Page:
Bicycles

Published on February 23rd, 2017 | by James Ayre

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France Now Offering €200 State Subsidy For Electric Bicycles

February 23rd, 2017 by  

The government of France is now offering a state subsidy of €200 to buyers of certain electrically powered bicycles, according to recent reports. This state subsidy will be on the table until January 31, 2018, reportedly — though, keep an eye out for a possible extension.

The announcement of the subsidy was by decree on a website of the French government, following earlier promises by the country’s Minister of Environment, Segolene Royal.

Importantly, it should be noted here that the new state subsidy doesn’t apply to electric bikes relying on lead-acid batteries — the electric bikes must be “modernized.”

Also noteworthy is that buyers aren’t allowed to re-sell their bikes within a year from the purchase to qualify.

Cycling Industry provides more:

“Entitling citizens to one such purchase, the scheme is designed to bring about a spike in alternative transport use. At present, under 2% of the French population travel to work by bike, though this varies region-to-region. …

“Meanwhile in the Nordic region, Norwegian capital Oslo has gone one step further, allowing a €1,200 credit on electric cargo bike purchases.”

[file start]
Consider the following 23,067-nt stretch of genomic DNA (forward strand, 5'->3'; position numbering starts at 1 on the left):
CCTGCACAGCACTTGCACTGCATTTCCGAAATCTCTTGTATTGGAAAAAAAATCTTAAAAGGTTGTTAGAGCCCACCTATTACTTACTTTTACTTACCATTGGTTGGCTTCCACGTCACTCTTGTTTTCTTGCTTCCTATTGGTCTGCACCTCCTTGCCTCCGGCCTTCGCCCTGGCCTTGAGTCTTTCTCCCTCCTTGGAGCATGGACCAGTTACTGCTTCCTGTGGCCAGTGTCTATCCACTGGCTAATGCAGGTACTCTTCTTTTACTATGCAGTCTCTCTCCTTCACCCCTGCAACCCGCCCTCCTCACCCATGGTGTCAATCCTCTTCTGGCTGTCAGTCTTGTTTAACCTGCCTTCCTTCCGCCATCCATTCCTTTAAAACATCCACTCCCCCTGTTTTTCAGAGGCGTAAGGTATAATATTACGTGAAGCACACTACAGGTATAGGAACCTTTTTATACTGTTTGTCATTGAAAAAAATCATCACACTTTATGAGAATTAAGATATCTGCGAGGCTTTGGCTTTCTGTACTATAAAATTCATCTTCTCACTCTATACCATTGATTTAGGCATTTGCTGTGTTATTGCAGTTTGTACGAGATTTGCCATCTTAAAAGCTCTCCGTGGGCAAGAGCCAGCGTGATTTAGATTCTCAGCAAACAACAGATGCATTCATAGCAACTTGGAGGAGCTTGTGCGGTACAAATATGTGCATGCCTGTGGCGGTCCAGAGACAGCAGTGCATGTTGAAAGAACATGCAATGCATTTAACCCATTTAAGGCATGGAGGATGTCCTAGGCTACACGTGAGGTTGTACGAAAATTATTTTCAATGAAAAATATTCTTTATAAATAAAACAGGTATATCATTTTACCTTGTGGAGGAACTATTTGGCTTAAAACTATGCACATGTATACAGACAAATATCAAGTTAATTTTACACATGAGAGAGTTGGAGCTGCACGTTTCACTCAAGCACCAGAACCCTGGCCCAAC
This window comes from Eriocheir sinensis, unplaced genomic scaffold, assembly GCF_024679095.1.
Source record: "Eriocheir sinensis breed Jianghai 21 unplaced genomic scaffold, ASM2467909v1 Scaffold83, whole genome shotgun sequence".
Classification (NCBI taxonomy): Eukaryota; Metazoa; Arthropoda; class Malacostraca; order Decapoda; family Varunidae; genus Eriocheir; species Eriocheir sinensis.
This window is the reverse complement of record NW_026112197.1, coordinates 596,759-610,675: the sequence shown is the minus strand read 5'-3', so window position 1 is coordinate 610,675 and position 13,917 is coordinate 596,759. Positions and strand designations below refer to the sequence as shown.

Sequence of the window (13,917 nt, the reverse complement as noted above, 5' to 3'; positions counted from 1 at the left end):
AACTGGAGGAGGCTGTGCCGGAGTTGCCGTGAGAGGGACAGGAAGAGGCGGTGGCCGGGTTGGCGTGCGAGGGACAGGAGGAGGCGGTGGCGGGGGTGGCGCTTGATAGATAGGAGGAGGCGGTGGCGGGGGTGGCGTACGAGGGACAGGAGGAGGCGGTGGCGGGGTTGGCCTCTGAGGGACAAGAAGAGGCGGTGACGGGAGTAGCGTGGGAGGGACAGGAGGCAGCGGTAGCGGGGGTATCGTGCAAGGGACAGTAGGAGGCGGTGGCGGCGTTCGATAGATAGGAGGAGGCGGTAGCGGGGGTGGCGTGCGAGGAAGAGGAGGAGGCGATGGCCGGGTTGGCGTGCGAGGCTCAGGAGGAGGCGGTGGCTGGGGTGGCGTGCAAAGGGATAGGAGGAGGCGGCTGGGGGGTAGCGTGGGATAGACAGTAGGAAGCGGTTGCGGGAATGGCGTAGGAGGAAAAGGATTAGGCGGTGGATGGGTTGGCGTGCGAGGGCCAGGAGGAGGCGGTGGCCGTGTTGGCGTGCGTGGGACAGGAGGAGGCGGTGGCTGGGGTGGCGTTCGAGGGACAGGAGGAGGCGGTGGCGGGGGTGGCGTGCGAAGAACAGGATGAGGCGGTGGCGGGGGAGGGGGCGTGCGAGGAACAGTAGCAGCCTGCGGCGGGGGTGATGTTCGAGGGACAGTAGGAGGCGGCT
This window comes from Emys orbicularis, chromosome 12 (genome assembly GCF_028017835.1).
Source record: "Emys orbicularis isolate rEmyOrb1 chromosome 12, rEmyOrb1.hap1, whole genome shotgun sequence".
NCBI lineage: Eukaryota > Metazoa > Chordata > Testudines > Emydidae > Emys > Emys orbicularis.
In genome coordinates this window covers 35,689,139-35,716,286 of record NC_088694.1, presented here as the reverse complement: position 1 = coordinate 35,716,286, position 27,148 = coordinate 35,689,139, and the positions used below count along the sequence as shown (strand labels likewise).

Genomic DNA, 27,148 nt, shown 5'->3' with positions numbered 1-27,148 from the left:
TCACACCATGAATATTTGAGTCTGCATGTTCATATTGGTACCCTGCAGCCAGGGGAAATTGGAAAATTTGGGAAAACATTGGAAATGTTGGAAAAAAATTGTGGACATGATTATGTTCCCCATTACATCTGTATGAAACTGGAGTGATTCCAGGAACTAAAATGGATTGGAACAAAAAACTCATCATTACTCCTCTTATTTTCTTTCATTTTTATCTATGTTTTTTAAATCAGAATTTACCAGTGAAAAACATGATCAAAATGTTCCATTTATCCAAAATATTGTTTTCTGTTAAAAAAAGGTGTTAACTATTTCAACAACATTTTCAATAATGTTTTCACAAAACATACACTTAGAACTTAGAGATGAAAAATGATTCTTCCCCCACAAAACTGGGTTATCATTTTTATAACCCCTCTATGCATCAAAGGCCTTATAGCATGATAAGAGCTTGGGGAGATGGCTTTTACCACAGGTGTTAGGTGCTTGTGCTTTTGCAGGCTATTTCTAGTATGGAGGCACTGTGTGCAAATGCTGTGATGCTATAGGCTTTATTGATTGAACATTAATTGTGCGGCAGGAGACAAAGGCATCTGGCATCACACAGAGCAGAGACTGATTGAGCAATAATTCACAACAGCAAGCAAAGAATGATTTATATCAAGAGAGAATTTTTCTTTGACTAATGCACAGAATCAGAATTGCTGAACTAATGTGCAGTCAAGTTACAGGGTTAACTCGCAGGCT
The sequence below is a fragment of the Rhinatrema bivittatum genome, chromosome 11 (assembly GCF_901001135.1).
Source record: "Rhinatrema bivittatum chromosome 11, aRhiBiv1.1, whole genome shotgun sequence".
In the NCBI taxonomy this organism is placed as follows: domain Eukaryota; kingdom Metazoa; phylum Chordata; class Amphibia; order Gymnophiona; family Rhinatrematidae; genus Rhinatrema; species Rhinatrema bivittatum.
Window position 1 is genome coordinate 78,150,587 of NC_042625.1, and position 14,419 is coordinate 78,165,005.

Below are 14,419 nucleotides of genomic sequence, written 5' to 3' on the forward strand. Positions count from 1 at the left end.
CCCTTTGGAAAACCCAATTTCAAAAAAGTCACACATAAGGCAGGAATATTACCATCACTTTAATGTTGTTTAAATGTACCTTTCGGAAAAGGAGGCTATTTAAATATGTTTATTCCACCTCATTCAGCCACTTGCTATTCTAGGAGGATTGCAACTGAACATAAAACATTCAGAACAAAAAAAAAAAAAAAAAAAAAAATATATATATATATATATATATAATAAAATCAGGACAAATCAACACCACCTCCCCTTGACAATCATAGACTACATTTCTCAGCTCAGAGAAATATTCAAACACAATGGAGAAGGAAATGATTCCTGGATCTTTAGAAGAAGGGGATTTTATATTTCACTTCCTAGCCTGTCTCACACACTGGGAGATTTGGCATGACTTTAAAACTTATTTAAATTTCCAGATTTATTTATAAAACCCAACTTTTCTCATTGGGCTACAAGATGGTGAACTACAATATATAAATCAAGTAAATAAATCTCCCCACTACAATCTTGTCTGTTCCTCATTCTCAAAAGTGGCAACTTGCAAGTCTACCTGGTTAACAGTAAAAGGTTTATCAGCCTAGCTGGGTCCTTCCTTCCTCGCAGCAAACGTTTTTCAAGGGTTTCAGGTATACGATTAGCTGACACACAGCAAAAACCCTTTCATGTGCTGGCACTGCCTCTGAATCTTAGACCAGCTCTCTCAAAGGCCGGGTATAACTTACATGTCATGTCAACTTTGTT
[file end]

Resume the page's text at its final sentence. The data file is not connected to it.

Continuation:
Of course, Norway is a country of only around 5–6 million people, and one that has access to some of the most substantial proven oil reserves in the world right now, so it perhaps has the ability to offer incentives that few other regional countries can. Things also tend to be more expensive in the country than in France, so that’s probably part of the reason for the higher incentives as well.

While we’re on the subject, it’s clear that Norway’s substantial electric vehicle incentives are paying off, as around 37% of all new car sales in the country last month were of plug-in electrics.

Image of Wave Electric Bike





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About the Author

's background is predominantly in geopolitics and history, but he has an obsessive interest in pretty much everything. After an early life spent in the Imperial Free City of Dortmund, James followed the river Ruhr to Cofbuokheim, where he attended the University of Astnide. And where he also briefly considered entering the coal mining business. He currently writes for a living, on a broad variety of subjects, ranging from science, to politics, to military history, to renewable energy. You can follow his work on Google+.



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